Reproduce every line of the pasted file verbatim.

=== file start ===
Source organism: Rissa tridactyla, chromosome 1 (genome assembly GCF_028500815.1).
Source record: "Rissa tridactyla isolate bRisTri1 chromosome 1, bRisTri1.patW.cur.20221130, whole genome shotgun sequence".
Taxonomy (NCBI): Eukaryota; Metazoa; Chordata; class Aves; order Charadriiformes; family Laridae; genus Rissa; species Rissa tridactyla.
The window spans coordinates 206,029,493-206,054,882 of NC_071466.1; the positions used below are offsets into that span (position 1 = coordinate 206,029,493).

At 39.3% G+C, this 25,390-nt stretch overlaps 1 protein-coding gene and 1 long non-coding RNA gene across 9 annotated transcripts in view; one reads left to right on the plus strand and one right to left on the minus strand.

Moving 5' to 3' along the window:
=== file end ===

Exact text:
Source organism: Rissa tridactyla, chromosome 1 (genome assembly GCF_028500815.1).
Source record: "Rissa tridactyla isolate bRisTri1 chromosome 1, bRisTri1.patW.cur.20221130, whole genome shotgun sequence".
Taxonomy (NCBI): Eukaryota; Metazoa; Chordata; class Aves; order Charadriiformes; family Laridae; genus Rissa; species Rissa tridactyla.
The window spans coordinates 206,029,493-206,054,882 of NC_071466.1; the positions used below are offsets into that span (position 1 = coordinate 206,029,493).

At 39.3% G+C, this 25,390-nt stretch overlaps 1 protein-coding gene and 1 long non-coding RNA gene across 9 annotated transcripts in view; one reads left to right on the plus strand and one right to left on the minus strand.

Moving 5' to 3' along the window: